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$1 million for Vedic education program at U of Massachusetts

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Wednesday, August 27, 2008


$1 million for Vedic education program at U of Massachusetts



good to put a stake in the ground before enterprising white christists swipe more of this precious heritage (see story of eastern european below). message from rajiv malhotra.


---------- Forwarded message ----------






August 17, 2008


$1 Million Endowment at UMass Dartmouth to Leverage Super Accelerated

Learning Techniques from Vedic Traditions for 21st Century Education


On Friday, August 15, as Indian students and community celebrated

India's independence day UMass Dartmouth announced that the Three Rs

Foundation has pledged $1 million to support the university's Center

for Indic Studies to initiate an innovative educational pedagogy

rooted in India's Vedic traditions. The donation will support the

Center's mission to connect the university, region and Commonwealth to

India's growing economy and world influence.


The announcement made with a celebration of India Independence Day

and featured presentations by students from India, and a guest speech

from Dr. Subramanian Swamy, visiting Harvard Professor and President

of Janata Party in India. "Our university, our students, and our

region are enriched by experiencing diverse cultures,'' Chancellor

MacCormack said. "The history, art, music and religion of India hold

important lessons for all of us as we strive to be better citizens of

our own community and the world. On behalf of UMass Dartmouth, I thank

the Three Rs Foundation for its exemplary generosity." Pandit

Ramadheen Ramsamooj, Director of Three Rs Foundation, said, "We are

excited to be part of this educational initiative that will allow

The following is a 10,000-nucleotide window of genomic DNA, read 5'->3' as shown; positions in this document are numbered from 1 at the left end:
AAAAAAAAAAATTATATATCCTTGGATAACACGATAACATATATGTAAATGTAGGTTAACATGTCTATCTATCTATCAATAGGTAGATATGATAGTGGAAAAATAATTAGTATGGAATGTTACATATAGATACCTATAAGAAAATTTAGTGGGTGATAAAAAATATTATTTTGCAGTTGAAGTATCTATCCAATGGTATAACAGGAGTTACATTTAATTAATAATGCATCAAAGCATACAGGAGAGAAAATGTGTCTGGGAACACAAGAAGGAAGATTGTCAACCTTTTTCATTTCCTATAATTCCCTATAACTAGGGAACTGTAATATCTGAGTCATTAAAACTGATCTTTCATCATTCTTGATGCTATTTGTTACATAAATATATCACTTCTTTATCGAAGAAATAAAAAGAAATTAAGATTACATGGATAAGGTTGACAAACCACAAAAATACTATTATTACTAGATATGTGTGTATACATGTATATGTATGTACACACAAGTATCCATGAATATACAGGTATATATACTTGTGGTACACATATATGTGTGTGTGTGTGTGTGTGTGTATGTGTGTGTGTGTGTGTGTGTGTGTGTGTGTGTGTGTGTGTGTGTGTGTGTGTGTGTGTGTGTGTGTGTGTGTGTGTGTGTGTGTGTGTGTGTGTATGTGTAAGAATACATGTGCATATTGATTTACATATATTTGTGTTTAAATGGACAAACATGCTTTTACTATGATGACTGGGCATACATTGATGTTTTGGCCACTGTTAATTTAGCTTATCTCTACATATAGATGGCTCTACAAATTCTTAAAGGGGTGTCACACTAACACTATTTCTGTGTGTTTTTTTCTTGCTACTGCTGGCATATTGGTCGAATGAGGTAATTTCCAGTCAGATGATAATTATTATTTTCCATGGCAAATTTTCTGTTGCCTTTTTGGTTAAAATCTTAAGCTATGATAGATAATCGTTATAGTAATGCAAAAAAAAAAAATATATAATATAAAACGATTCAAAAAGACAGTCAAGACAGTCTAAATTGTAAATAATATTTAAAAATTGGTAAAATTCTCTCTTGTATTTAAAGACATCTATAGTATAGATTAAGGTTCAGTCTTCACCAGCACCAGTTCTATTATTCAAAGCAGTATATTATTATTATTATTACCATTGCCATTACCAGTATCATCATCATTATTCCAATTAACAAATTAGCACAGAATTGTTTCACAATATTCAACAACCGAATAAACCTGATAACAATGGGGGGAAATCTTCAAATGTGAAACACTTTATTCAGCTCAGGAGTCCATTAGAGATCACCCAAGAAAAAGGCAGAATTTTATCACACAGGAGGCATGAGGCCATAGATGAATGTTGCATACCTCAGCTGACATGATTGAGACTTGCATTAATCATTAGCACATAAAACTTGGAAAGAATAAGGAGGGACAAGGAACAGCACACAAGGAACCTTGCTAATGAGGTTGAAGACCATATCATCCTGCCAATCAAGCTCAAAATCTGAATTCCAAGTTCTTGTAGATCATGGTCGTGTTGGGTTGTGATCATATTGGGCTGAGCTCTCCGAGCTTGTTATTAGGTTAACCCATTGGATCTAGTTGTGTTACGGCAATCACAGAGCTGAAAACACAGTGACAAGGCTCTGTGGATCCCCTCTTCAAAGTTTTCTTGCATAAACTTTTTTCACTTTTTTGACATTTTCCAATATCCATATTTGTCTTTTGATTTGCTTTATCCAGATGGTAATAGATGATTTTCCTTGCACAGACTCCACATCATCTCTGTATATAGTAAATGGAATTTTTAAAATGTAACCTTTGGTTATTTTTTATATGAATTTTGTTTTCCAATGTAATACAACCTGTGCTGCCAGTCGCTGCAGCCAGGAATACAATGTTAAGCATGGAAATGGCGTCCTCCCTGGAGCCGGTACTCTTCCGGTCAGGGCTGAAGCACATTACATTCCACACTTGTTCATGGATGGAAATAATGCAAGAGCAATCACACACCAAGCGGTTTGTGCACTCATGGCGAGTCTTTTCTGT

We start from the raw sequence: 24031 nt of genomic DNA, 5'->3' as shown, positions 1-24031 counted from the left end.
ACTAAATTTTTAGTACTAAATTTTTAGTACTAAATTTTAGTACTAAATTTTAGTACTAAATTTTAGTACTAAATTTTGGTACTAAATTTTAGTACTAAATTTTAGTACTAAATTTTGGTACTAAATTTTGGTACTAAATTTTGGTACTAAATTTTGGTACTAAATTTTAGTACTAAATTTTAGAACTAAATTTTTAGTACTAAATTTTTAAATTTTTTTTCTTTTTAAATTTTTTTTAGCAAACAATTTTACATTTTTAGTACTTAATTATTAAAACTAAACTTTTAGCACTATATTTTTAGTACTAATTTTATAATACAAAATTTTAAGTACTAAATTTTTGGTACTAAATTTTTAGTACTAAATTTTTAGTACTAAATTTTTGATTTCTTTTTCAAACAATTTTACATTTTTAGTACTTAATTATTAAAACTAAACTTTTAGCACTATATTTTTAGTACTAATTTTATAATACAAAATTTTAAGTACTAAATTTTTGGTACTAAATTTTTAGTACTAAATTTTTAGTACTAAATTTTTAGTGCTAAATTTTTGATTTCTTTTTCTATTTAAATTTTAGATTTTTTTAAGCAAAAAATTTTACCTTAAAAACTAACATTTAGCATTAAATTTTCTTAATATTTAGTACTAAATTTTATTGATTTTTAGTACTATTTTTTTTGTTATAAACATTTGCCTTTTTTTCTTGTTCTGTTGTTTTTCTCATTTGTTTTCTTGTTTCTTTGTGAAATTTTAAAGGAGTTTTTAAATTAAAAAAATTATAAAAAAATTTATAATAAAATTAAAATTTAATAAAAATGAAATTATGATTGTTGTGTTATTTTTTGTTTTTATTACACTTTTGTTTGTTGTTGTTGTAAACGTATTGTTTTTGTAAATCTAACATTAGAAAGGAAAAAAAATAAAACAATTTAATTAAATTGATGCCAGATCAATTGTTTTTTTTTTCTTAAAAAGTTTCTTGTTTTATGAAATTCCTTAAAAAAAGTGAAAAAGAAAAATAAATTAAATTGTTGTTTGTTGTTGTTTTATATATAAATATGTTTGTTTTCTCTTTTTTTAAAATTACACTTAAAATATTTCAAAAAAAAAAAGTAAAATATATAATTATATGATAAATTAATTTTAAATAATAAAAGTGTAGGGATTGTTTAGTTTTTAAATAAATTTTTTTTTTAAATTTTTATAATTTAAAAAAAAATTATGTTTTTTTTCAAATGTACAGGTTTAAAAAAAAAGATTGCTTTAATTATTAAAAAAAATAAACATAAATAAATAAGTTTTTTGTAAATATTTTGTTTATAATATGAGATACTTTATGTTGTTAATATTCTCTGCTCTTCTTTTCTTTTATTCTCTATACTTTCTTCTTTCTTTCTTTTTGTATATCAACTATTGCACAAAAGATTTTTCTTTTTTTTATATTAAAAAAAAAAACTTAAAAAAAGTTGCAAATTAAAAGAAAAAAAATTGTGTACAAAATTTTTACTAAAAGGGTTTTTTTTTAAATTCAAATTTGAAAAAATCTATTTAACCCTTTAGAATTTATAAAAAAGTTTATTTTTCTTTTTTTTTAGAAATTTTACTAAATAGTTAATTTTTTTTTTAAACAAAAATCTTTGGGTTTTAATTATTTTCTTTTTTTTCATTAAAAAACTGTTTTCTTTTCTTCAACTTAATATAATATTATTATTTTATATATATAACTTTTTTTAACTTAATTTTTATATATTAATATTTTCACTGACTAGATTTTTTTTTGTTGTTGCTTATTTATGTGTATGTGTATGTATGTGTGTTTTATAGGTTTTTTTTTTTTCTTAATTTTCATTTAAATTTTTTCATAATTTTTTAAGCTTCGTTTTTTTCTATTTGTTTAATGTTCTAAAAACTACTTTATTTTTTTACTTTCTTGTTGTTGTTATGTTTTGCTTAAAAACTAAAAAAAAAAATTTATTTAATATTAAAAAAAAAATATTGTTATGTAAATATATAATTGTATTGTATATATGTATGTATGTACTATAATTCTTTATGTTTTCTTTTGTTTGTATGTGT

UMass Dartmouth students to learn about India at a time when the

information super highway and global economy are creating important

East-West connections. Among our highest priorities is to develop

innovative teaching strategies, rooted in Indian culture." The Three

Rs Foundation is the lead sponsor of the Super Accelerated Learning

Theory (SALT), a school model that emphasizes whole brain education.

Preceding the announcement, the Board of Governors of the Center for

Indic Studies unanimously approved the Memorandum of Understanding

with Three Rs Foundation.


The Chairman of the Board of Trustees of the Center, Mr. Rajiv

Malhotra, said that the accelerated learning movements across USA

regard Georgi Lozanov, a Bulgarian educator and neuroscientist, as

their founding father. What is seldom considered is that Lozanov had

studied traditional Vedic learning systems in India in the 1960s under

UNESCO programs, to figure out how Vedic pandits were able to memorize

and impeccably recite tens of thousands of verses. Malhotra said,

"Today, the Three R's Foundation is reviving that learning system

from its source, and creating a program which could be a breakthrough

even beyond Lozanov's. This deserves all our encouragement and



Mr. Braham Agarwal from Orlando, Fl, the General Secretary of Indic

Governing Board agreed saying, "this is a good beginning for the

Center." The Center for Indic Studies is planning several major